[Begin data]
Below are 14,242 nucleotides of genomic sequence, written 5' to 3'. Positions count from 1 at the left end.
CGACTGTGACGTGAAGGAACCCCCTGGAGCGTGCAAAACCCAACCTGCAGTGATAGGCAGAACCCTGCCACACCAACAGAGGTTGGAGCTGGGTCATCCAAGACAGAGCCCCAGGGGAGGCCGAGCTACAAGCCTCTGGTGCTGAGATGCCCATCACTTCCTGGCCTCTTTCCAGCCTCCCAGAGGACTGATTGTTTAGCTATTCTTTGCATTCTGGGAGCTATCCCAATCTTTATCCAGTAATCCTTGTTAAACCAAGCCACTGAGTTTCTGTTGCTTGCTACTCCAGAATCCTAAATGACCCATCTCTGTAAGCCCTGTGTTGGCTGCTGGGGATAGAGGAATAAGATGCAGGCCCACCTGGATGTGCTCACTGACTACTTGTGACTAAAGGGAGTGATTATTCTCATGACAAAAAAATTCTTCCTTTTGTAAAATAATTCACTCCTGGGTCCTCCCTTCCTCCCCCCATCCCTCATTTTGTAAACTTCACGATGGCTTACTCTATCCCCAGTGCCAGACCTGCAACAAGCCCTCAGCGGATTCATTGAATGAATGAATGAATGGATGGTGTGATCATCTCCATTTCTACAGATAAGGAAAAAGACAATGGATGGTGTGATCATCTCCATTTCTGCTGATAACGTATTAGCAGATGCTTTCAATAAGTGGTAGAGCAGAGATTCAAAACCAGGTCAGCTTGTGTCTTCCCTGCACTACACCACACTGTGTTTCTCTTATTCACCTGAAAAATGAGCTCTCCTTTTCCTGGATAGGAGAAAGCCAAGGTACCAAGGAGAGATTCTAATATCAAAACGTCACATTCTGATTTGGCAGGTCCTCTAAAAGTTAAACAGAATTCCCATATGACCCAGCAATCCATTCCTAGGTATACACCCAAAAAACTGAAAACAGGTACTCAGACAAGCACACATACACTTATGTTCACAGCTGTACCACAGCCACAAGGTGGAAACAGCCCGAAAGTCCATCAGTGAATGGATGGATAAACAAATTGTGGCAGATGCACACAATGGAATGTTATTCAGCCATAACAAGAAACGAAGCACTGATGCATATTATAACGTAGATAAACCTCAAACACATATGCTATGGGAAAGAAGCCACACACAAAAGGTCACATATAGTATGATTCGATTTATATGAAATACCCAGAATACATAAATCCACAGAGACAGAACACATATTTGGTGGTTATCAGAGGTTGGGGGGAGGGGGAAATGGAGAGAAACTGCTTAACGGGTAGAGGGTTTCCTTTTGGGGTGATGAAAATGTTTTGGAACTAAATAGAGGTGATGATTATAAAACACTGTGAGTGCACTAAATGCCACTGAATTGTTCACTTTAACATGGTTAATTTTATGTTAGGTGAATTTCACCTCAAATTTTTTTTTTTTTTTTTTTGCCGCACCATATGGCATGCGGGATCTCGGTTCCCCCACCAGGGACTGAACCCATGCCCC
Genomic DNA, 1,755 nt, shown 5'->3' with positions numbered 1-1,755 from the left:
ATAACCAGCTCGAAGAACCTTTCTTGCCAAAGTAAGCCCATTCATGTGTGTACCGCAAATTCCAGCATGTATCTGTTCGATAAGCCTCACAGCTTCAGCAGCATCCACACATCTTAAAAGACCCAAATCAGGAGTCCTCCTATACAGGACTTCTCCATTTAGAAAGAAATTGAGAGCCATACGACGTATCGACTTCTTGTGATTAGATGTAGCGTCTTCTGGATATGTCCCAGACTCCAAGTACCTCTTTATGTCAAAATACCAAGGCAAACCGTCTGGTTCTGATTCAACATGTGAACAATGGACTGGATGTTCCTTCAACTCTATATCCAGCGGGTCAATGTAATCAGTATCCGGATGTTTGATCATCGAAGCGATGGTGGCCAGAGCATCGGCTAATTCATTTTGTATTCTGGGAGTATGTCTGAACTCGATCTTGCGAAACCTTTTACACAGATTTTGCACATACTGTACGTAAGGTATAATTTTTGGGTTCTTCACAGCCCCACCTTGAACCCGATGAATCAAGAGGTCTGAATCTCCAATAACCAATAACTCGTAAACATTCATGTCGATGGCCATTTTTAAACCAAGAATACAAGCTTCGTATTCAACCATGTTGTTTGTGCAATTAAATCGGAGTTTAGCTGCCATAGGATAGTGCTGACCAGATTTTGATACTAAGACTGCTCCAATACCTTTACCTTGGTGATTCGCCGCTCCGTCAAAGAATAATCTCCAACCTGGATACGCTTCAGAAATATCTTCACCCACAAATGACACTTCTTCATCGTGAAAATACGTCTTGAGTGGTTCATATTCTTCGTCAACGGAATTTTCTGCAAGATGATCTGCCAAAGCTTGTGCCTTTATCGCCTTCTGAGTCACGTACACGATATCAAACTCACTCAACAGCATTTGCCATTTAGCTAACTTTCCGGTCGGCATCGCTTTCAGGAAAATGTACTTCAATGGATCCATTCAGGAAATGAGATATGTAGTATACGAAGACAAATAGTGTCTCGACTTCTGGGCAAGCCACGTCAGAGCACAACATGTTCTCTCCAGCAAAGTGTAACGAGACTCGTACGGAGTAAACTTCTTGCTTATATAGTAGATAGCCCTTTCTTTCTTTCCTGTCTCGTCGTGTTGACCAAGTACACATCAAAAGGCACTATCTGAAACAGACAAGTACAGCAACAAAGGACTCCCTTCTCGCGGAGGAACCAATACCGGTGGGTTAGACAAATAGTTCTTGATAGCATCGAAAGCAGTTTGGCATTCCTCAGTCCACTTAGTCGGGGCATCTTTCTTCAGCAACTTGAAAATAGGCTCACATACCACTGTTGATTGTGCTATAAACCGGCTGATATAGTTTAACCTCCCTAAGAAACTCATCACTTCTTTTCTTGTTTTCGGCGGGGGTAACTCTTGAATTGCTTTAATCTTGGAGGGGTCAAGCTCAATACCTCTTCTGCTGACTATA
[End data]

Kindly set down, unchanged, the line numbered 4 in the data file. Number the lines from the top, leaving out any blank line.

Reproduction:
ATAACCAGCTCGAAGAACCTTTCTTGCCAAAGTAAGCCCATTCATGTGTGTACCGCAAATTCCAGCATGTATCTGTTCGATAAGCCTCACAGCTTCAGCAGCATCCACACATCTTAAAAGACCCAAATCAGGAGTCCTCCTATACAGGACTTCTCCATTTAGAAAGAAATTGAGAGCCATACGACGTATCGACTTCTTGTGATTAGATGTAGCGTCTTCTGGATATGTCCCAGACTCCAAGTACCTCTTTATGTCAAAATACCAAGGCAAACCGTCTGGTTCTGATTCAACATGTGAACAATGGACTGGATGTTCCTTCAACTCTATATCCAGCGGGTCAATGTAATCAGTATCCGGATGTTTGATCATCGAAGCGATGGTGGCCAGAGCATCGGCTAATTCATTTTGTATTCTGGGAGTATGTCTGAACTCGATCTTGCGAAACCTTTTACACAGATTTTGCACATACTGTACGTAAGGTATAATTTTTGGGTTCTTCACAGCCCCACCTTGAACCCGATGAATCAAGAGGTCTGAATCTCCAATAACCAATAACTCGTAAACATTCATGTCGATGGCCATTTTTAAACCAAGAATACAAGCTTCGTATTCAACCATGTTGTTTGTGCAATTAAATCGGAGTTTAGCTGCCATAGGATAGTGCTGACCAGATTTTGATACTAAGACTGCTCCAATACCTTTACCTTGGTGATTCGCCGCTCCGTCAAAGAATAATCTCCAACCTGGATACGCTTCAGAAATATCTTCACCCACAAATGACACTTCTTCATCGTGAAAATACGTCTTGAGTGGTTCATATTCTTCGTCAACGGAATTTTCTGCAAGATGATCTGCCAAAGCTTGTGCCTTTATCGCCTTCTGAGTCACGTACACGATATCAAACTCACTCAACAGCATTTGCCATTTAGCTAACTTTCCGGTCGGCATCGCTTTCAGGAAAATGTACTTCAATGGATCCATTCAGGAAATGAGATATGTAGTATACGAAGACAAATAGTGTCTCGACTTCTGGGCAAGCCACGTCAGAGCACAACATGTTCTCTCCAGCAAAGTGTAACGAGACTCGTACGGAGTAAACTTCTTGCTTATATAGTAGATAGCCCTTTCTTTCTTTCCTGTCTCGTCGTGTTGACCAAGTACACATCAAAAGGCACTATCTGAAACAGACAAGTACAGCAACAAAGGACTCCCTTCTCGCGGAGGAACCAATACCGGTGGGTTAGACAAATAGTTCTTGATAGCATCGAAAGCAGTTTGGCATTCCTCAGTCCACTTAGTCGGGGCATCTTTCTTCAGCAACTTGAAAATAGGCTCACATACCACTGTTGATTGTGCTATAAACCGGCTGATATAGTTTAACCTCCCTAAGAAACTCATCACTTCTTTTCTTGTTTTCGGCGGGGGTAACTCTTGAATTGCTTTAATCTTGGAGGGGTCAAGCTCAATACCTCTTCTGCTGACTATA